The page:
Albany’s proposed ordinance imposing a city services fee or tax includes an emergency clause, meaning it will take effect as soon as the council passes and the mayor signs it. This could happen on Wednesday night, when the ordinance is on the agenda of the council’s regular meeting.
Janet Steele, president of the Albany Area Chamber of Commerce, briefly addressed the council during Monday’s work session and objected to the emergency clause. Her point was: Why the rush?
There’s been no rush, City Manager Peter Troedsson reminded the council later. The council has been working toward this new charge for the last couple of years in order to avoid sharp cuts in city programs and services otherwise made necessary because expenses — mostly in personnel — have been rising faster than tax revenue.
Without an emergency clause, the ordinance would take effect 30 days after the mayor signs it. That would give opponents a month to launch a signature drive to force a referendum, for which they’d need 10 percent of Albany voters. Once the ordinance takes effect, it would take an initiative to repeal it. Getting an initiative on the ballot requires 15 percent of the voters.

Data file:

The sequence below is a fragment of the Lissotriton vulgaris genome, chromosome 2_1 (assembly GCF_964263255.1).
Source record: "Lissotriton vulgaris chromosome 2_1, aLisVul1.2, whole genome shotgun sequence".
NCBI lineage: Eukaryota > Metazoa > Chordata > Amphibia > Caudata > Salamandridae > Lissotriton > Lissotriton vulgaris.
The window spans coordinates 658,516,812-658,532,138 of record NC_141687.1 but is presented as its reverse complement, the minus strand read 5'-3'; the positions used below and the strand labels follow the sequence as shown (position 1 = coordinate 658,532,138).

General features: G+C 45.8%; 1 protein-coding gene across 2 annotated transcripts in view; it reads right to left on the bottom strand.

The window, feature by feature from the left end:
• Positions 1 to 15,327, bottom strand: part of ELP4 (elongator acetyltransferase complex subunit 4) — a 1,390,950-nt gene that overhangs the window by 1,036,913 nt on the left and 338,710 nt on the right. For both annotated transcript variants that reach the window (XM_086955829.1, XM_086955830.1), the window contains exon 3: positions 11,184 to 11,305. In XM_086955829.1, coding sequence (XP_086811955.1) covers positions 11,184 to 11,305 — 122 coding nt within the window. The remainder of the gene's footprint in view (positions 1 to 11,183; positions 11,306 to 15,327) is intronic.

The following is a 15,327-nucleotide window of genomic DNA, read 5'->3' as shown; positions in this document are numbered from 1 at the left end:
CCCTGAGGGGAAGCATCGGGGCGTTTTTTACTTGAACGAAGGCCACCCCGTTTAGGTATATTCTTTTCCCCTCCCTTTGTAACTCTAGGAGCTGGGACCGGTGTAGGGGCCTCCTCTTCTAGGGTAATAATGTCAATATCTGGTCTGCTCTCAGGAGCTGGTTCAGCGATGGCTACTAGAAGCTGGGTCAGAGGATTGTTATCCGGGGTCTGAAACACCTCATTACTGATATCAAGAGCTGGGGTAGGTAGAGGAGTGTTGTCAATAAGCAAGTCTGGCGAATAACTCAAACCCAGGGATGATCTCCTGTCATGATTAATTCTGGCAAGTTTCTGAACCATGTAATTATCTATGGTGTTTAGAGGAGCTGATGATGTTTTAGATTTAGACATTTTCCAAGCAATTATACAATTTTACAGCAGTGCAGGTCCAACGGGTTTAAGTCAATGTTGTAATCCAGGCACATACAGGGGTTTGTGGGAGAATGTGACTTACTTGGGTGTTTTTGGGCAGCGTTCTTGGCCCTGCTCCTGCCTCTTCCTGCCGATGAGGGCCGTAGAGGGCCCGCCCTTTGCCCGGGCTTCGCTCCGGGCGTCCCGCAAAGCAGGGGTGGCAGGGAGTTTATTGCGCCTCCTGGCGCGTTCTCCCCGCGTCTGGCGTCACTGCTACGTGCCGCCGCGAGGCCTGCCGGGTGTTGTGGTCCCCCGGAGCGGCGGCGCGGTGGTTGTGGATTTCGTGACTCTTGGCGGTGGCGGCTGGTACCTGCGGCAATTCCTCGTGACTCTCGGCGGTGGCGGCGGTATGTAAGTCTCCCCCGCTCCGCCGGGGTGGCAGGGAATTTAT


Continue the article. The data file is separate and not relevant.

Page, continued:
Monday’s council discussion brought no surprises. Councilor Matilda Novak opposes the measure in passionate tones, calling for cuts in spending instead. Bessie Johnson doesn’t like the new fee but says the council has no choice but to go ahead with it. Dick Olsen insists property taxes have not risen in proportion to property values because of the constitutional caps voters imposed in the 1990s. To get the full flavor of the discussion, you’ll want to watch and listen to the YouTube recording available here.
Mayor Alex Johnson II raised an eyebrow over a section in the ordinance that calls for civil penalties of up to $1,000 for violating the fee ordinance in any way. The staff told him that language is already in the city’s utilities law.
The fee or tax — $9 a month per household or any developed property, slightly less for apartments, more for commercial properties — would take effect on July 1 or as soon as the city can get the billing going. The amount is to be listed separately in addition to the charges for water, sewer and storm water.
If people pay only part of their utility bill, the money they do pay will be applied to the services fee first, according to a resolution also up for council action Wednesday night. (hh)